Ocean acidification and then what?

shellfish

The School of Chemical Sciences at the University of Auckland hosted a lecture by Assoc-Prof. Mary A. Sewell, of the School of Biological Sciences, on “Ocean Acidification: Integrating chemistry and marine biology and what it means for you.
 
Our friend Roger Dewhurst, engineering geologist and founding member of the NZ Climate Science Coalition, went along and paid close attention. Then he sent Mary Sewell the following entertaining and informative letter, which he kindly shares with us to provoke conversation.

Past is key to future; CO2 ruined nothing before; there’s no evidence of ruin to come; alarming climate predictions are inconsistent and unconvincing.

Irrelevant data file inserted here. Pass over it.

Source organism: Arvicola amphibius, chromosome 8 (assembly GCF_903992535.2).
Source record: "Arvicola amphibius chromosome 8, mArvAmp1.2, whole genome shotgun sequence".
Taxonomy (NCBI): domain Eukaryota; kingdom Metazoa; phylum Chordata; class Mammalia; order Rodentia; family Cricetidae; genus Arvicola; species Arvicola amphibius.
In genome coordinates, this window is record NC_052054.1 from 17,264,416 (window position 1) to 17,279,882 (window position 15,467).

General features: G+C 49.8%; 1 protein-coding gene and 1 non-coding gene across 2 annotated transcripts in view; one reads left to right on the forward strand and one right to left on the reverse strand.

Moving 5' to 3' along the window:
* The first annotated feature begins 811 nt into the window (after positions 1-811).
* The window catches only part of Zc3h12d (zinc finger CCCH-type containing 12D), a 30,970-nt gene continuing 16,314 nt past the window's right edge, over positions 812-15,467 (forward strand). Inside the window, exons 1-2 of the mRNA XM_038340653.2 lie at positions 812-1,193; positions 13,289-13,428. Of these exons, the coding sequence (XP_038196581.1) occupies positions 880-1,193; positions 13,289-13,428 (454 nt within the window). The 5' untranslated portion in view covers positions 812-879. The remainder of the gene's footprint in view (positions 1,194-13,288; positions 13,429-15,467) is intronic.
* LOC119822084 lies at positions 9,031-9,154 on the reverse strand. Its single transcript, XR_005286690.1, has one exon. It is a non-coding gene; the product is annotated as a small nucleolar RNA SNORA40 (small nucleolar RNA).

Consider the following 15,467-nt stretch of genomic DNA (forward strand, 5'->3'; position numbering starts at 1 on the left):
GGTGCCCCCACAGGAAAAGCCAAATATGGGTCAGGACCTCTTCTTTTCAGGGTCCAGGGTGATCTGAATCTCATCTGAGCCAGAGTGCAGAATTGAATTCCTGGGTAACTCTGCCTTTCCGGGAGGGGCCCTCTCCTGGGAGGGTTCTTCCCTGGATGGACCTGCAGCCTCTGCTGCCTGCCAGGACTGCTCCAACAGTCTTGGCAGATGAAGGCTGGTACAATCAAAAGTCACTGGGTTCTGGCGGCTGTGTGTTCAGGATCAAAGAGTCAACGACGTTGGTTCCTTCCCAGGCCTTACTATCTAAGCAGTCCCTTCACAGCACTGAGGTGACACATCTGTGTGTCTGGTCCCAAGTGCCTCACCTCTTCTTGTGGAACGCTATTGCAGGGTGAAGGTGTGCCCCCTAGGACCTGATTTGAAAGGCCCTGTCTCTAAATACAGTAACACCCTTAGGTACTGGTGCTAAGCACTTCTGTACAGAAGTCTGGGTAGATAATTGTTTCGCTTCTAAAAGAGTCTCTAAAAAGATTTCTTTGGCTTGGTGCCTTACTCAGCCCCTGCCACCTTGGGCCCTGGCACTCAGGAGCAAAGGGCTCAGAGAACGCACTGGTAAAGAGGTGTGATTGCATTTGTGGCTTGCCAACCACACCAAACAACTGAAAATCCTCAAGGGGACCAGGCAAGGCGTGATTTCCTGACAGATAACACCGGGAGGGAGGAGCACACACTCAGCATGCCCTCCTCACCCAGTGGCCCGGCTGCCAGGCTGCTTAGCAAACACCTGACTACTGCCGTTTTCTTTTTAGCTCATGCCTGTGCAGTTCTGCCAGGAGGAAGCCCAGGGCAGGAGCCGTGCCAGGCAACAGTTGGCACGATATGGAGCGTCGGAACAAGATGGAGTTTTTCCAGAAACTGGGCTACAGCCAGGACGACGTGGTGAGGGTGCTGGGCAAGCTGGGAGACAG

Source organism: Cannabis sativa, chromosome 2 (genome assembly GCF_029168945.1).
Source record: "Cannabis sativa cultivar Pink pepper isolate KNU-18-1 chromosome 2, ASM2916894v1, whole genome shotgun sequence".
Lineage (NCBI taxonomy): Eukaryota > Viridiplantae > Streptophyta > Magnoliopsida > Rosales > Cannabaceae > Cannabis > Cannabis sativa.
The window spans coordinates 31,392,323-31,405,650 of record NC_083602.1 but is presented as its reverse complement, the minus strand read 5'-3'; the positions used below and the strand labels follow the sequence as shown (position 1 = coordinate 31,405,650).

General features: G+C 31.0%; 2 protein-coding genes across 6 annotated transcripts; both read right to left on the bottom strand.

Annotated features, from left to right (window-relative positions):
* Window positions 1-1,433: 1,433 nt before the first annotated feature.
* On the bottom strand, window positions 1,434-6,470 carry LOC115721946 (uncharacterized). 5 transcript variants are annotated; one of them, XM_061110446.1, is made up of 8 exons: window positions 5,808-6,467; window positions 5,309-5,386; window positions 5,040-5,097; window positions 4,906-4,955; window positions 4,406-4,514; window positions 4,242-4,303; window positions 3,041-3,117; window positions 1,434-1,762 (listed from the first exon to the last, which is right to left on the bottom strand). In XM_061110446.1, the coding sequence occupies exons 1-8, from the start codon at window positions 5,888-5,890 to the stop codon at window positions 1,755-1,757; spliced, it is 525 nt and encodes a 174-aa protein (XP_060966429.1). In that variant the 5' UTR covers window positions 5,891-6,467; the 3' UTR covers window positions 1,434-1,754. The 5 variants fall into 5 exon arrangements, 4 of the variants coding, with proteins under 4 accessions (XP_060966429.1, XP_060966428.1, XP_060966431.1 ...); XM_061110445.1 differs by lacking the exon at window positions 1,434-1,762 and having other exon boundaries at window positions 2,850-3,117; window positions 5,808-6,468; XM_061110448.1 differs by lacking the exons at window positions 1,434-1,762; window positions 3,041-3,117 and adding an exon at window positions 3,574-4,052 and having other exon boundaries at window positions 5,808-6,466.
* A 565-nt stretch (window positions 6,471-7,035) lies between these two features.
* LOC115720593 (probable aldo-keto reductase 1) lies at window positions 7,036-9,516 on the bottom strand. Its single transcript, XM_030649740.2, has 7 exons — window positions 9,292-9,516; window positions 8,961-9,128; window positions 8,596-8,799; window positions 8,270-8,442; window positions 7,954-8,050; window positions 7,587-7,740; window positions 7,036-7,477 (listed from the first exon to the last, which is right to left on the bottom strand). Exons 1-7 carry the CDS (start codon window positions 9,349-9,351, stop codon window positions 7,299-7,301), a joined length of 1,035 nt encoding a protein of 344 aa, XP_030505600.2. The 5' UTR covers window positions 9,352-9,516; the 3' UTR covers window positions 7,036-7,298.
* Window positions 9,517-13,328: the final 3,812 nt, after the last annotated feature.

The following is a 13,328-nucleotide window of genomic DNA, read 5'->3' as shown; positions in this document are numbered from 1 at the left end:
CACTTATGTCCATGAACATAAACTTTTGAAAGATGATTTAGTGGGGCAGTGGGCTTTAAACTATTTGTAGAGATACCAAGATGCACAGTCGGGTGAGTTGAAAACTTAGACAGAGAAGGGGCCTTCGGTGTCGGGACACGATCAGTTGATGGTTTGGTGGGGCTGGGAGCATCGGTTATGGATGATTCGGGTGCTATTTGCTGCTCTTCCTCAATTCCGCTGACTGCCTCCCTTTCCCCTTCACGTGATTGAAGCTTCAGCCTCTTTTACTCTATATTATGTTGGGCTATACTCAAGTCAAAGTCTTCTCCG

Roger Dewhurst writes:

Thanks for an interesting seminar.

Demonstrating that the appendages of a larval echinoderm tend to be stunted when the little beastie is grown in soda water is one thing. To extrapolate that to an absence of oysters, mussels and scallops on the dinner table next year is, in my view, stretching things a little too far. I was reminded of Al Gore’s polar bear on an iceberg!

When I was at Victoria University in the 1960s science was divorced from politics, and zoology, botany and geology were separate subjects. Now zoology and botany are lumped together as biology, and geology has been lumped in with geography as earth science and includes — would you believe it — a strand called ‘feminist geography’. I suppose that feminist mathematics is next in the pipeline. Sic transit gloria [“thus fades the glory of the world” – RT].

I suspect, on the basis of opinions from two universities, that no science student will get a decent degree now without paying obeisance to anthropogenic global warming and its apostles, ‘Piltdown’ Mann and his gang who, I presume, you know as ‘The Team’. This is not science as I know it but the ‘science’ of Lysenko. Continue Reading →